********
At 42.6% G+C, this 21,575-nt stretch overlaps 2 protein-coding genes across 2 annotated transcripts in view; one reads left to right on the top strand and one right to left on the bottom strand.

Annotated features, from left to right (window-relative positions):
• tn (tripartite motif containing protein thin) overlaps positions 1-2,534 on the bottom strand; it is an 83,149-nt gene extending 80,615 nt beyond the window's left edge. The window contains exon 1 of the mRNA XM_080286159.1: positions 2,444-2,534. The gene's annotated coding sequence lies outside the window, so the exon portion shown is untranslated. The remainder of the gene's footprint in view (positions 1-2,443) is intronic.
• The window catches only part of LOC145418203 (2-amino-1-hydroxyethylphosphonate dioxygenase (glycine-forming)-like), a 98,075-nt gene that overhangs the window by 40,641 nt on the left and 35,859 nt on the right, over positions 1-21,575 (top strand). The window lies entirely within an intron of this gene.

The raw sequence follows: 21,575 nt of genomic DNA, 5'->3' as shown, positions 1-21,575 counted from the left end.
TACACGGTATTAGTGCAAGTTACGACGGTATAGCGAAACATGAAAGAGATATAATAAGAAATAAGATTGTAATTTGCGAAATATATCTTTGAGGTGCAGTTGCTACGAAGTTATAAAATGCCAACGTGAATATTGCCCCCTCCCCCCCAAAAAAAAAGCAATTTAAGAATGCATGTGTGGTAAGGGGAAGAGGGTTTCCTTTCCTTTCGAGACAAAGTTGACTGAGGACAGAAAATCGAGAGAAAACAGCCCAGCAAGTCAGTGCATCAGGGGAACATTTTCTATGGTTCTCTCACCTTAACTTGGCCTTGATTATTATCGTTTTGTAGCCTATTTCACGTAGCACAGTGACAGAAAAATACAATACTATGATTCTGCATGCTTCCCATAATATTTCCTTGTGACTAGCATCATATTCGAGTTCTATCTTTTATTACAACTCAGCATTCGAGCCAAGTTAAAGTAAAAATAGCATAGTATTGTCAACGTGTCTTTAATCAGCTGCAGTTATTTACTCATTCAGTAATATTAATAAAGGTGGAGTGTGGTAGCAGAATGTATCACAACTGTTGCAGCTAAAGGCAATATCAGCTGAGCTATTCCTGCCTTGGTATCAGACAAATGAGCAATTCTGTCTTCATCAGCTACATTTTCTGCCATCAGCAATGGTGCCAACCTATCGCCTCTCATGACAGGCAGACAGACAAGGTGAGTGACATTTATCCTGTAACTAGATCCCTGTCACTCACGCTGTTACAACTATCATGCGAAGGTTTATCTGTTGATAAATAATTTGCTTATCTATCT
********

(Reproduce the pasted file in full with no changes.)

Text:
At 42.6% G+C, this 21,575-nt stretch overlaps 2 protein-coding genes across 2 annotated transcripts in view; one reads left to right on the top strand and one right to left on the bottom strand.

Annotated features, from left to right (window-relative positions):
• tn (tripartite motif containing protein thin) overlaps positions 1-2,534 on the bottom strand; it is an 83,149-nt gene extending 80,615 nt beyond the window's left edge. The window contains exon 1 of the mRNA XM_080286159.1: positions 2,444-2,534. The gene's annotated coding sequence lies outside the window, so the exon portion shown is untranslated. The remainder of the gene's footprint in view (positions 1-2,443) is intronic.
• The window catches only part of LOC145418203 (2-amino-1-hydroxyethylphosphonate dioxygenase (glycine-forming)-like), a 98,075-nt gene that overhangs the window by 40,641 nt on the left and 35,859 nt on the right, over positions 1-21,575 (top strand). The window lies entirely within an intron of this gene.

The raw sequence follows: 21,575 nt of genomic DNA, 5'->3' as shown, positions 1-21,575 counted from the left end.
TACACGGTATTAGTGCAAGTTACGACGGTATAGCGAAACATGAAAGAGATATAATAAGAAATAAGATTGTAATTTGCGAAATATATCTTTGAGGTGCAGTTGCTACGAAGTTATAAAATGCCAACGTGAATATTGCCCCCTCCCCCCCAAAAAAAAAGCAATTTAAGAATGCATGTGTGGTAAGGGGAAGAGGGTTTCCTTTCCTTTCGAGACAAAGTTGACTGAGGACAGAAAATCGAGAGAAAACAGCCCAGCAAGTCAGTGCATCAGGGGAACATTTTCTATGGTTCTCTCACCTTAACTTGGCCTTGATTATTATCGTTTTGTAGCCTATTTCACGTAGCACAGTGACAGAAAAATACAATACTATGATTCTGCATGCTTCCCATAATATTTCCTTGTGACTAGCATCATATTCGAGTTCTATCTTTTATTACAACTCAGCATTCGAGCCAAGTTAAAGTAAAAATAGCATAGTATTGTCAACGTGTCTTTAATCAGCTGCAGTTATTTACTCATTCAGTAATATTAATAAAGGTGGAGTGTGGTAGCAGAATGTATCACAACTGTTGCAGCTAAAGGCAATATCAGCTGAGCTATTCCTGCCTTGGTATCAGACAAATGAGCAATTCTGTCTTCATCAGCTACATTTTCTGCCATCAGCAATGGTGCCAACCTATCGCCTCTCATGACAGGCAGACAGACAAGGTGAGTGACATTTATCCTGTAACTAGATCCCTGTCACTCACGCTGTTACAACTATCATGCGAAGGTTTATCTGTTGATAAATAATTTGCTTATCTATCT